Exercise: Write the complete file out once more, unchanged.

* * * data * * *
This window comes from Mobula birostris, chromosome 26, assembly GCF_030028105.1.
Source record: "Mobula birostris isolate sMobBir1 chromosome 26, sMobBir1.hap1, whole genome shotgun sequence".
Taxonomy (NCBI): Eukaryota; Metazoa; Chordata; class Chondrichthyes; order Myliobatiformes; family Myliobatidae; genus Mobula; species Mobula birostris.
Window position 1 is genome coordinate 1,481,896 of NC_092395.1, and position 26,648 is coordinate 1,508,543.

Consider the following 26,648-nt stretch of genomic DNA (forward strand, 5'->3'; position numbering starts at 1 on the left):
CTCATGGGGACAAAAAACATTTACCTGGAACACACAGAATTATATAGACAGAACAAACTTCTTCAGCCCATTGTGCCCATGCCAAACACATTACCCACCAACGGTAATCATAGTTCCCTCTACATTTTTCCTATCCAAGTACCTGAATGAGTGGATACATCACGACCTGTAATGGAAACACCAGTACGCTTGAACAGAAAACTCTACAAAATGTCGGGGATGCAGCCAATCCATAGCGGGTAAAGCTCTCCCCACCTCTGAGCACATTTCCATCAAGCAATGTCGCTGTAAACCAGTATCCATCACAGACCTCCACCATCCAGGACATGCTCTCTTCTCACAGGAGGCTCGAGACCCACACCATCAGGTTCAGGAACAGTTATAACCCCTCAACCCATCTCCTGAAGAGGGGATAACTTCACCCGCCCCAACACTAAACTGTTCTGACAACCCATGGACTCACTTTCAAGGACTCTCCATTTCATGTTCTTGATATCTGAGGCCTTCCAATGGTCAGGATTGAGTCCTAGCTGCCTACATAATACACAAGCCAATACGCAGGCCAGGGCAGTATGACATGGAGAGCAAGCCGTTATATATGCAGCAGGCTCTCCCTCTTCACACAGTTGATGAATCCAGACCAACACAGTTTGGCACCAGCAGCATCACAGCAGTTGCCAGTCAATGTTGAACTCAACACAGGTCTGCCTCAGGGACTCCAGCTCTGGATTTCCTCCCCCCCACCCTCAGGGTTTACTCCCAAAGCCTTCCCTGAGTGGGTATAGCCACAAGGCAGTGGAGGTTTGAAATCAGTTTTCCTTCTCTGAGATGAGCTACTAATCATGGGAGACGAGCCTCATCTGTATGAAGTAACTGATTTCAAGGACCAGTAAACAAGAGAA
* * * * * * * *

This window comes from Mobula birostris, chromosome 26, assembly GCF_030028105.1.
Source record: "Mobula birostris isolate sMobBir1 chromosome 26, sMobBir1.hap1, whole genome shotgun sequence".
Taxonomy (NCBI): Eukaryota; Metazoa; Chordata; class Chondrichthyes; order Myliobatiformes; family Myliobatidae; genus Mobula; species Mobula birostris.
Window position 1 is genome coordinate 1,481,896 of NC_092395.1, and position 26,648 is coordinate 1,508,543.

Consider the following 26,648-nt stretch of genomic DNA (forward strand, 5'->3'; position numbering starts at 1 on the left):
CTCATGGGGACAAAAAACATTTACCTGGAACACACAGAATTATATAGACAGAACAAACTTCTTCAGCCCATTGTGCCCATGCCAAACACATTACCCACCAACGGTAATCATAGTTCCCTCTACATTTTTCCTATCCAAGTACCTGAATGAGTGGATACATCACGACCTGTAATGGAAACACCAGTACGCTTGAACAGAAAACTCTACAAAATGTCGGGGATGCAGCCAATCCATAGCGGGTAAAGCTCTCCCCACCTCTGAGCACATTTCCATCAAGCAATGTCGCTGTAAACCAGTATCCATCACAGACCTCCACCATCCAGGACATGCTCTCTTCTCACAGGAGGCTCGAGACCCACACCATCAGGTTCAGGAACAGTTATAACCCCTCAACCCATCTCCTGAAGAGGGGATAACTTCACCCGCCCCAACACTAAACTGTTCTGACAACCCATGGACTCACTTTCAAGGACTCTCCATTTCATGTTCTTGATATCTGAGGCCTTCCAATGGTCAGGATTGAGTCCTAGCTGCCTACATAATACACAAGCCAATACGCAGGCCAGGGCAGTATGACATGGAGAGCAAGCCGTTATATATGCAGCAGGCTCTCCCTCTTCACACAGTTGATGAATCCAGACCAACACAGTTTGGCACCAGCAGCATCACAGCAGTTGCCAGTCAATGTTGAACTCAACACAGGTCTGCCTCAGGGACTCCAGCTCTGGATTTCCTCCCCCCCACCCTCAGGGTTTACTCCCAAAGCCTTCCCTGAGTGGGTATAGCCACAAGGCAGTGGAGGTTTGAAATCAGTTTTCCTTCTCTGAGATGAGCTACTAATCATGGGAGACGAGCCTCATCTGTATGAAGTAACTGATTTCAAGGACCAGTAAACAAGAGAA